"We talked about doing home fellowships that Sunday and just have people meet in different homes in their little areas. Or we may just go ahead and have church and people who can get there can get there and the ones who can't, can't."
Back at the goat farm, Olive says she knows people who are thinking about selling out and leaving their longtime Elroy homes.
"They want to get away from the traffic and the noise," she said. "They just want out of here. They want to go back to the quiet country life."
At the convenience store, Rick Dhukka says good riddance to them.
"It's part of life," he argued. "You have to stay in this life. I mean if it gets busy, you have to handle it. Like Austin: People live over there, too. They're used to it."
The folks in Elroy, he believes, can get used to it, too.
"Oh, yeah, they're not going nowhere," Dhukka said. "They live (here) for years and years; they're not going nowhere. The people who don't like it, they can move," he said with a laugh.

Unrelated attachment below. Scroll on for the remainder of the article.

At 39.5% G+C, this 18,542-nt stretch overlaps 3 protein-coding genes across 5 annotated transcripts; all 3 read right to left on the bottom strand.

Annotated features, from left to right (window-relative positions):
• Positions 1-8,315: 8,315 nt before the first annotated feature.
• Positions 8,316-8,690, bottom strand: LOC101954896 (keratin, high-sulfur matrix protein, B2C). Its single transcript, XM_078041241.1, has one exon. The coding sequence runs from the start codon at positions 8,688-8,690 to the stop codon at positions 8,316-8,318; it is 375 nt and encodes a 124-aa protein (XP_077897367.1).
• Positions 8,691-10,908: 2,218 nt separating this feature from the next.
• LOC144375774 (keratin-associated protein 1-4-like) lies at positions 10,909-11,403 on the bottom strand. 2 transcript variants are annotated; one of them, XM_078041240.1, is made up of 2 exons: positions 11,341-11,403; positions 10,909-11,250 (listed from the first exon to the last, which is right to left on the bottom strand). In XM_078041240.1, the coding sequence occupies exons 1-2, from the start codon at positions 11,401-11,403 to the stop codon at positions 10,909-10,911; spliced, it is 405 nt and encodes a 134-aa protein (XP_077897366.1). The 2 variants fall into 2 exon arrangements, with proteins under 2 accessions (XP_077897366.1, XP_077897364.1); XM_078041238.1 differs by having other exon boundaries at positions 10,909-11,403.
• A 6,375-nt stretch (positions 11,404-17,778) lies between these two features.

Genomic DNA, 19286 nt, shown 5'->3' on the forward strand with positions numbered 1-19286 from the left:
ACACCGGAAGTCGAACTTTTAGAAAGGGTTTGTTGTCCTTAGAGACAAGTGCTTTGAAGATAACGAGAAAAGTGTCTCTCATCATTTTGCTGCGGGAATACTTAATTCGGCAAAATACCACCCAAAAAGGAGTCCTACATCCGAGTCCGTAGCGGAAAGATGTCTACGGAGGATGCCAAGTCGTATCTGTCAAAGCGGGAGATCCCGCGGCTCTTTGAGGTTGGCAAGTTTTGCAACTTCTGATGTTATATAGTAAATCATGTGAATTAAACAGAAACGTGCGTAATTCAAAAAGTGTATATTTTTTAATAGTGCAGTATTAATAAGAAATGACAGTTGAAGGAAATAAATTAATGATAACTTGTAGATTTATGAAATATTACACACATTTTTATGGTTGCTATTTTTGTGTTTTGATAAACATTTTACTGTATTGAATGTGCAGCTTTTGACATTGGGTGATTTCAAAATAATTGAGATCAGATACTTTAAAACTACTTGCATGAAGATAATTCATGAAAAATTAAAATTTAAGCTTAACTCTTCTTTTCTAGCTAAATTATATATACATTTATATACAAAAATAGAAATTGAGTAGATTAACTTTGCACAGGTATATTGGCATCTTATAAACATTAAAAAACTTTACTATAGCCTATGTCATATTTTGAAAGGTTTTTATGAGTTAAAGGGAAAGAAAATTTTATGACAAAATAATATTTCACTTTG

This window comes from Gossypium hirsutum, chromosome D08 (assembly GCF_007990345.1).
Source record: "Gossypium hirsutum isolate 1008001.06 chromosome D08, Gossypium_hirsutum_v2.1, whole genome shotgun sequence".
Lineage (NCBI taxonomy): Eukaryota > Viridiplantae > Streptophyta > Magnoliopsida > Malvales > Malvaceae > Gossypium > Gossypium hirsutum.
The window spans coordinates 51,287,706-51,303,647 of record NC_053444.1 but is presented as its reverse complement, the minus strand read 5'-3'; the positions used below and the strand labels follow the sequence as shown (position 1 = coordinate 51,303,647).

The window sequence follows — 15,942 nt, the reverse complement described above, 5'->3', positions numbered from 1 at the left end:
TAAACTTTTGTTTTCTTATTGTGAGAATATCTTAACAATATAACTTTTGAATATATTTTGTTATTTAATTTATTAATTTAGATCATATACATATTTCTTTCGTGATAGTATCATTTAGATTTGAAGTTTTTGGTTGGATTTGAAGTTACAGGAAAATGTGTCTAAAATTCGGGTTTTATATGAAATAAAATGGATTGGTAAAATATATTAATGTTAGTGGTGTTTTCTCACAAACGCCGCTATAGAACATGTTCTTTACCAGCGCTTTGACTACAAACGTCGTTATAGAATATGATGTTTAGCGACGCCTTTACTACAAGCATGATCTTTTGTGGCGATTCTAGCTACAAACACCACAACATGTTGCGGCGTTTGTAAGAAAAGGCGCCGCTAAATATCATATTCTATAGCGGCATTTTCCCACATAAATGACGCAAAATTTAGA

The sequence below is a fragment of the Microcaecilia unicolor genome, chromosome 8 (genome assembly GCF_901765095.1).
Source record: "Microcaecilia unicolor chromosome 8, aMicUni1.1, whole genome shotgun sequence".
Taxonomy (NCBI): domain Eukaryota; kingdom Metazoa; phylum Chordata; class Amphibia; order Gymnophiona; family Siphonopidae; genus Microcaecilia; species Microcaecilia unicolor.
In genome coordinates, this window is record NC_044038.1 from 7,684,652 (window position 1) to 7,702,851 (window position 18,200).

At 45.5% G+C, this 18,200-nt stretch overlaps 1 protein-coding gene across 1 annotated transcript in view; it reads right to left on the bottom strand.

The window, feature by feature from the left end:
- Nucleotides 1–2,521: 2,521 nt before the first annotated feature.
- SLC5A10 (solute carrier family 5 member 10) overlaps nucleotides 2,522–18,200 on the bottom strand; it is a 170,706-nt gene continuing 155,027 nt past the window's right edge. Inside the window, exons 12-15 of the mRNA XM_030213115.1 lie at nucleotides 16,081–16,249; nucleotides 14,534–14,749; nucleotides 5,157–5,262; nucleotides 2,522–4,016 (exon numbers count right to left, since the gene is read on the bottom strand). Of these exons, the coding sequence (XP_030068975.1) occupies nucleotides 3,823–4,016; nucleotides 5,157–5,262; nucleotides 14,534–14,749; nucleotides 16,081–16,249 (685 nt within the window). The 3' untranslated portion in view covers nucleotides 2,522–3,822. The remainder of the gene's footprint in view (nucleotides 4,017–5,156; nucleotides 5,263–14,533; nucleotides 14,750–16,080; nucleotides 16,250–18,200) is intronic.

Olive, who besides raising goats, also serves as president of the Elroy Neighborhood Association, heaves a long sigh.
"A few people are excited about it," she allowed. "A few people are taking a wait-and-see attitude because they want to see how bad the traffic and how bad the noise is. They're confused. But the vast majority of the neighbors out here are heartbroken.
How are my neighbors going to get to the grocery, get to church, get to work, get their kids to soccer on a two-lane road that is not going to handle the traffic?
So, what is she going to do about it?
"Keep talking to you and cameras," she said, "until something is done about the two-lane roads."
One thing Cathy Olive is not going to do, though: She is not going to move.
"I'm just too old," she groaned. "Me and the goats are probably going to die here."